So what do they want their professors to know, in order to make the experience better this fall? I put that question to a panel of experts — students and faculty members — this week in a Chronicle webinar. I encourage you to watch it here because they had many great ideas and insights. But if you’re short on time, here are a few key takeaways.
Connections are crucial to learning. To prime students to learn, ensure that they feel connected to you and to the class. That’s not easy to do online, but consistent outreach, regular office hours, and a wise use of synchronous class time will help.
One panelist in the webinar, Vikki Katz, an associate professor in Rutgers University’s School of Communication and Information, surveyed 3,000 undergraduates across the country about their remote-learning experiences last spring. A crucial factor in students’ developing a sense of confidence and competence in a remote-learning environment, she and her co-author found, was whether they felt faculty members were accessible to them. Tiếp tục đọc “Professors need to know What Students Want from online learning during the pandemic”→
Enrollment at the tertiary level has grown dramatically in Vietnam over the last decade, with the national gross enrollment ratio (college enrollment as a percentage of the total college-age population) rising from 10 percent in 2000 to 16 percent in 2005, and 25 percent last year, according to data from the UNESCO Institute of Statistics. However, the system faces a raft of challenges in responding to the employment needs of Vietnam’s growing economy, especially as it seeks to climb the value chain away from a focus on low-wage manufacturing towards modern industry and innovation.
In this article, we offer an overview of the Vietnamese higher education system, the challenges it faces, and the reforms needed to improve. In addition, we touch on the current mobility trends of Vietnamese students abroad, finishing with a look at some of the most commonly seen academic credentials, including a file of sample documents and advice on what credentials to request when evaluating Vietnamese files and how best to convert grades. Tiếp tục đọc “Higher Education in Vietnam”→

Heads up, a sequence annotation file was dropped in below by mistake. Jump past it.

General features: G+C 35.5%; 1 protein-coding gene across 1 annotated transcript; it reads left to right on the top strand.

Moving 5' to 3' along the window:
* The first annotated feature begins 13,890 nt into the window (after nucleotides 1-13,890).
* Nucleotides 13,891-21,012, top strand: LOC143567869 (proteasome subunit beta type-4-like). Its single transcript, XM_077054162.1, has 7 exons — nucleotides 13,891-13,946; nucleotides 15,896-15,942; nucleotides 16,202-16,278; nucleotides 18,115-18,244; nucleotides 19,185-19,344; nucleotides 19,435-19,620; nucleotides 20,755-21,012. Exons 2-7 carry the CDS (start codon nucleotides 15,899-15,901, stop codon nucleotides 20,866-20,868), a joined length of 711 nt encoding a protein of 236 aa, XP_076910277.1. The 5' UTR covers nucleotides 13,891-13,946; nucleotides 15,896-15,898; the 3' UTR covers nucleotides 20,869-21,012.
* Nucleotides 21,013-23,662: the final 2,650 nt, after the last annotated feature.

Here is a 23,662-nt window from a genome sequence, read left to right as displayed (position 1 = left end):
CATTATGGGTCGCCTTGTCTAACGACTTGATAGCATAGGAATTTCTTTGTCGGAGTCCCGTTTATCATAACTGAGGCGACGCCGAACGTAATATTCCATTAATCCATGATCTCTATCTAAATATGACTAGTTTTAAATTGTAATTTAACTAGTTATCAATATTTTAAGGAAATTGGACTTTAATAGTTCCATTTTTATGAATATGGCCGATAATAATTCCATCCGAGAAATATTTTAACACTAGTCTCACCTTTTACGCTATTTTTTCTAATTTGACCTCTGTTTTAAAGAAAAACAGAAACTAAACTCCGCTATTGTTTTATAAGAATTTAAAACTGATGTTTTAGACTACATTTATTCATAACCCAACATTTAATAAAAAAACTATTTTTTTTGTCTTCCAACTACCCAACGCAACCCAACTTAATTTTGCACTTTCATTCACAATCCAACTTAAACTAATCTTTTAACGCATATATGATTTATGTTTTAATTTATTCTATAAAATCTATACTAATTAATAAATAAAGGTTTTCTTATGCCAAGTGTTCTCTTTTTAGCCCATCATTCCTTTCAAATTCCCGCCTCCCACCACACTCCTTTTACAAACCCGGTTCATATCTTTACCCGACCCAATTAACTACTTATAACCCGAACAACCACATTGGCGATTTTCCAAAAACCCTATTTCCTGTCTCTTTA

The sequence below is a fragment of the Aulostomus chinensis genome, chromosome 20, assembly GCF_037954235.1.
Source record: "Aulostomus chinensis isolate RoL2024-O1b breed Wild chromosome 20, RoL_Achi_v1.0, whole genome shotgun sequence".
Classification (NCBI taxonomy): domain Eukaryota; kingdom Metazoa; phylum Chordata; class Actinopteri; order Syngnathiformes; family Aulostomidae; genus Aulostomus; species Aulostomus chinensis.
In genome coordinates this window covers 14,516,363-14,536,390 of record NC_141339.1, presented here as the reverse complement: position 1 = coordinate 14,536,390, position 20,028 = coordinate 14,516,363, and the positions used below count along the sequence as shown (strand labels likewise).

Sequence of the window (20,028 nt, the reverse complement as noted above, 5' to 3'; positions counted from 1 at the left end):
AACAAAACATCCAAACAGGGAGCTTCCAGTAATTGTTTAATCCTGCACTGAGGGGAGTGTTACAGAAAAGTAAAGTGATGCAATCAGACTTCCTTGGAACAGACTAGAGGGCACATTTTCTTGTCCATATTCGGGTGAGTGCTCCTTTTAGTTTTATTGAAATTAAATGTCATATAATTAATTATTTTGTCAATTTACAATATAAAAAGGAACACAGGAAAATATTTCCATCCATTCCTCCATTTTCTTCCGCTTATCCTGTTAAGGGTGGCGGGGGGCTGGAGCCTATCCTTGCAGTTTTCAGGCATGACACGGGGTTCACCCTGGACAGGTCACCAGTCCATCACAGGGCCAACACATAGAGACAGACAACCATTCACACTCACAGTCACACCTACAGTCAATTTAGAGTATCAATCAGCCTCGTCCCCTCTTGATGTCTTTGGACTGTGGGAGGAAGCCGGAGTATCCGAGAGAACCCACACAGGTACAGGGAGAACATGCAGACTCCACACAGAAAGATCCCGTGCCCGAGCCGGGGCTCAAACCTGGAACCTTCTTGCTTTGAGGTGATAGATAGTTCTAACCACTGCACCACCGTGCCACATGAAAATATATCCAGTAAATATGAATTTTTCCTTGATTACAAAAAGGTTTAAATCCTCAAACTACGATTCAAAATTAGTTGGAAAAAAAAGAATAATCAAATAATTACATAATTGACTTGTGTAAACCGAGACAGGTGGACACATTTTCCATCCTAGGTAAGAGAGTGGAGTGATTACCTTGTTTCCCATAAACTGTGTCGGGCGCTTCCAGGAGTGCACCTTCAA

Worth and genius would thus have been sought out from every condition of life, and completely prepared by education for defeating the competition of wealth and birth for public trusts….
(Thomas Jefferson, addressing the benefits to society of a liberal education, in an 1813 letter to John Adams)
Western civilization is home to a long tradition of liberal education, defined as an emphasis on the whole development of an individual apart from (narrower) occupational training. The beginnings of this philosophy can perhaps be traced back as far as ancient Greece and more clearly to the trivium (grammar, rhetoric, and logic) and quadrivium (arithmetic, geometry, astronomy, and music) of medieval times. That tradition has continued, and today liberal education is an important segment of higher education in all developed countries. Its role in nurturing leaders and informed citizens is recognized in both the public and private sectors. Global statistics are difficult to obtain, but our impression is that interest in liberal education is growing in many parts of the West. Tiếp tục đọc “Why Developing Countries Should Not Neglect Liberal Education”→
Humboldt University in Berlin, one of the ‘elite’ institutions favoured by Germany’s Excellence Initiative.
Nature – For a decade, Germany’s government has tried to explode the myth that all the country’s universities are equal. In 2006, it launched an 11-year, €4.6-billion (US$5-billion) programme that aimed to make the best German universities more competitive with the likes of Oxford, Cambridge and Harvard. The campaign, called the Excellence Initiative, led to 14 institutions gaining the common — although unofficial — label of ‘elite’. Tiếp tục đọc “Germany claims success for elite universities drive”→